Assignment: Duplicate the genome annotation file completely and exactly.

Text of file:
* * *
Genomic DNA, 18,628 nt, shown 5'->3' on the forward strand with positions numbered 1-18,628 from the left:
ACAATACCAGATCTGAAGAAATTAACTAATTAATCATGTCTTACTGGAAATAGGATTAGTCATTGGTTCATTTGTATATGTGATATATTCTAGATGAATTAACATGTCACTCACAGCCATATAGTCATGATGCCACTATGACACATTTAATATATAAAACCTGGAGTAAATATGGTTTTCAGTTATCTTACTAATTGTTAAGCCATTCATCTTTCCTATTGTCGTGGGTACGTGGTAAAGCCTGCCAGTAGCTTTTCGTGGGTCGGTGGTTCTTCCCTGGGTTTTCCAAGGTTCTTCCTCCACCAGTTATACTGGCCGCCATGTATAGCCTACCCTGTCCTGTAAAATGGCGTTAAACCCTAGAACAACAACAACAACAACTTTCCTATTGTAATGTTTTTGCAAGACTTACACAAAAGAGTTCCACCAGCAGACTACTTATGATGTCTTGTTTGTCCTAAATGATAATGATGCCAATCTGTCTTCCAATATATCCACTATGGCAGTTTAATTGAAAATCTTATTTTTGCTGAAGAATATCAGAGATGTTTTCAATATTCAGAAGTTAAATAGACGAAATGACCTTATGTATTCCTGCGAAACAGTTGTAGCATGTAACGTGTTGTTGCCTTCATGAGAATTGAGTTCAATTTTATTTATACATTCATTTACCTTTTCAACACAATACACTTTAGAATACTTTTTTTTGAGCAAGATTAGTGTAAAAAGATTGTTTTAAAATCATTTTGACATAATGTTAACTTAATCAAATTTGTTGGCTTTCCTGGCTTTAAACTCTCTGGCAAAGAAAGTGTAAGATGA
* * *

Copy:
Genomic DNA, 18,628 nt, shown 5'->3' on the forward strand with positions numbered 1-18,628 from the left:
ACAATACCAGATCTGAAGAAATTAACTAATTAATCATGTCTTACTGGAAATAGGATTAGTCATTGGTTCATTTGTATATGTGATATATTCTAGATGAATTAACATGTCACTCACAGCCATATAGTCATGATGCCACTATGACACATTTAATATATAAAACCTGGAGTAAATATGGTTTTCAGTTATCTTACTAATTGTTAAGCCATTCATCTTTCCTATTGTCGTGGGTACGTGGTAAAGCCTGCCAGTAGCTTTTCGTGGGTCGGTGGTTCTTCCCTGGGTTTTCCAAGGTTCTTCCTCCACCAGTTATACTGGCCGCCATGTATAGCCTACCCTGTCCTGTAAAATGGCGTTAAACCCTAGAACAACAACAACAACAACTTTCCTATTGTAATGTTTTTGCAAGACTTACACAAAAGAGTTCCACCAGCAGACTACTTATGATGTCTTGTTTGTCCTAAATGATAATGATGCCAATCTGTCTTCCAATATATCCACTATGGCAGTTTAATTGAAAATCTTATTTTTGCTGAAGAATATCAGAGATGTTTTCAATATTCAGAAGTTAAATAGACGAAATGACCTTATGTATTCCTGCGAAACAGTTGTAGCATGTAACGTGTTGTTGCCTTCATGAGAATTGAGTTCAATTTTATTTATACATTCATTTACCTTTTCAACACAATACACTTTAGAATACTTTTTTTTGAGCAAGATTAGTGTAAAAAGATTGTTTTAAAATCATTTTGACATAATGTTAACTTAATCAAATTTGTTGGCTTTCCTGGCTTTAAACTCTCTGGCAAAGAAAGTGTAAGATGA